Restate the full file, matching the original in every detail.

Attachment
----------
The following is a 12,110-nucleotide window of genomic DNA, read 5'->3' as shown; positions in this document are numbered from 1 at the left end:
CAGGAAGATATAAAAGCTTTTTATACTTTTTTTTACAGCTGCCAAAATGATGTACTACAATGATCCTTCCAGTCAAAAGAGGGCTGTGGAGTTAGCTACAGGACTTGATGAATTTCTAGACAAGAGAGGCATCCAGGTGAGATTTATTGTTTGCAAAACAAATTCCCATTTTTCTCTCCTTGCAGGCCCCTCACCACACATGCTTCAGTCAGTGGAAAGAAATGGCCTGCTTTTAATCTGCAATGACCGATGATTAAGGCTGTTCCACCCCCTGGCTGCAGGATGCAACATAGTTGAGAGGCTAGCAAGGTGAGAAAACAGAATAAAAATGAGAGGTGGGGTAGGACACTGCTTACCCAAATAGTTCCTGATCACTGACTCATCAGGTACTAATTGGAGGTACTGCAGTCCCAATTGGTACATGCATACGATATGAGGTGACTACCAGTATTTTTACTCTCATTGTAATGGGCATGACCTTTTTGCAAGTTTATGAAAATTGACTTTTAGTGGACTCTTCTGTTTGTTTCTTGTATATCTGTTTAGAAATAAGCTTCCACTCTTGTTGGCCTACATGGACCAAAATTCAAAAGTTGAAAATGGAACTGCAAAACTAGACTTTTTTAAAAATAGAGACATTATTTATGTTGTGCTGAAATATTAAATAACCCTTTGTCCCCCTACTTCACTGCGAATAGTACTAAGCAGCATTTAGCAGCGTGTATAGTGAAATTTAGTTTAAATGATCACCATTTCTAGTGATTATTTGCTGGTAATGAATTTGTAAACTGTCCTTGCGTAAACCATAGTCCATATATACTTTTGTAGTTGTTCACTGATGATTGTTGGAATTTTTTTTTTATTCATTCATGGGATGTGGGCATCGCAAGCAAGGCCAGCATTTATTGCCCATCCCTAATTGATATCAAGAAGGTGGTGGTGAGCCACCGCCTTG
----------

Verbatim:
The following is a 12,110-nucleotide window of genomic DNA, read 5'->3' as shown; positions in this document are numbered from 1 at the left end:
CAGGAAGATATAAAAGCTTTTTATACTTTTTTTTACAGCTGCCAAAATGATGTACTACAATGATCCTTCCAGTCAAAAGAGGGCTGTGGAGTTAGCTACAGGACTTGATGAATTTCTAGACAAGAGAGGCATCCAGGTGAGATTTATTGTTTGCAAAACAAATTCCCATTTTTCTCTCCTTGCAGGCCCCTCACCACACATGCTTCAGTCAGTGGAAAGAAATGGCCTGCTTTTAATCTGCAATGACCGATGATTAAGGCTGTTCCACCCCCTGGCTGCAGGATGCAACATAGTTGAGAGGCTAGCAAGGTGAGAAAACAGAATAAAAATGAGAGGTGGGGTAGGACACTGCTTACCCAAATAGTTCCTGATCACTGACTCATCAGGTACTAATTGGAGGTACTGCAGTCCCAATTGGTACATGCATACGATATGAGGTGACTACCAGTATTTTTACTCTCATTGTAATGGGCATGACCTTTTTGCAAGTTTATGAAAATTGACTTTTAGTGGACTCTTCTGTTTGTTTCTTGTATATCTGTTTAGAAATAAGCTTCCACTCTTGTTGGCCTACATGGACCAAAATTCAAAAGTTGAAAATGGAACTGCAAAACTAGACTTTTTTAAAAATAGAGACATTATTTATGTTGTGCTGAAATATTAAATAACCCTTTGTCCCCCTACTTCACTGCGAATAGTACTAAGCAGCATTTAGCAGCGTGTATAGTGAAATTTAGTTTAAATGATCACCATTTCTAGTGATTATTTGCTGGTAATGAATTTGTAAACTGTCCTTGCGTAAACCATAGTCCATATATACTTTTGTAGTTGTTCACTGATGATTGTTGGAATTTTTTTTTTATTCATTCATGGGATGTGGGCATCGCAAGCAAGGCCAGCATTTATTGCCCATCCCTAATTGATATCAAGAAGGTGGTGGTGAGCCACCGCCTTG